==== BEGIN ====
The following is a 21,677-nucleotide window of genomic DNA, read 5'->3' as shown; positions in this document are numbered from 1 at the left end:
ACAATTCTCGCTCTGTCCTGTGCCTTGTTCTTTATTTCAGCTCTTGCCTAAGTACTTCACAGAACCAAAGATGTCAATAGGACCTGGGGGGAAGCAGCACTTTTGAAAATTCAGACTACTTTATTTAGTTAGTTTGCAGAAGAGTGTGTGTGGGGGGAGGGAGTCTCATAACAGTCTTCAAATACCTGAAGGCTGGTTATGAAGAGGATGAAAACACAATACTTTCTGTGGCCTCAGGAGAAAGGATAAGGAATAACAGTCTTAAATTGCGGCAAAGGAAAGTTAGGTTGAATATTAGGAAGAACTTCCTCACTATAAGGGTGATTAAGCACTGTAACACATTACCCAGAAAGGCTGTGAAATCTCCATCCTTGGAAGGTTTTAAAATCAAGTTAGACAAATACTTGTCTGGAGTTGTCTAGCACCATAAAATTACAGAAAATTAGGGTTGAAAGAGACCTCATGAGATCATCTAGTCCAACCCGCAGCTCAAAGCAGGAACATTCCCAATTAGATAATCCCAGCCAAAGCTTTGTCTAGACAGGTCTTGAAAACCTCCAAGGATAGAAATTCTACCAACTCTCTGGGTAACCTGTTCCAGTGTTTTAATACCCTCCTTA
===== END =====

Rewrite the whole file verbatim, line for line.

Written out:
The following is a 21,677-nucleotide window of genomic DNA, read 5'->3' as shown; positions in this document are numbered from 1 at the left end:
ACAATTCTCGCTCTGTCCTGTGCCTTGTTCTTTATTTCAGCTCTTGCCTAAGTACTTCACAGAACCAAAGATGTCAATAGGACCTGGGGGGAAGCAGCACTTTTGAAAATTCAGACTACTTTATTTAGTTAGTTTGCAGAAGAGTGTGTGTGGGGGGAGGGAGTCTCATAACAGTCTTCAAATACCTGAAGGCTGGTTATGAAGAGGATGAAAACACAATACTTTCTGTGGCCTCAGGAGAAAGGATAAGGAATAACAGTCTTAAATTGCGGCAAAGGAAAGTTAGGTTGAATATTAGGAAGAACTTCCTCACTATAAGGGTGATTAAGCACTGTAACACATTACCCAGAAAGGCTGTGAAATCTCCATCCTTGGAAGGTTTTAAAATCAAGTTAGACAAATACTTGTCTGGAGTTGTCTAGCACCATAAAATTACAGAAAATTAGGGTTGAAAGAGACCTCATGAGATCATCTAGTCCAACCCGCAGCTCAAAGCAGGAACATTCCCAATTAGATAATCCCAGCCAAAGCTTTGTCTAGACAGGTCTTGAAAACCTCCAAGGATAGAAATTCTACCAACTCTCTGGGTAACCTGTTCCAGTGTTTTAATACCCTCCTTA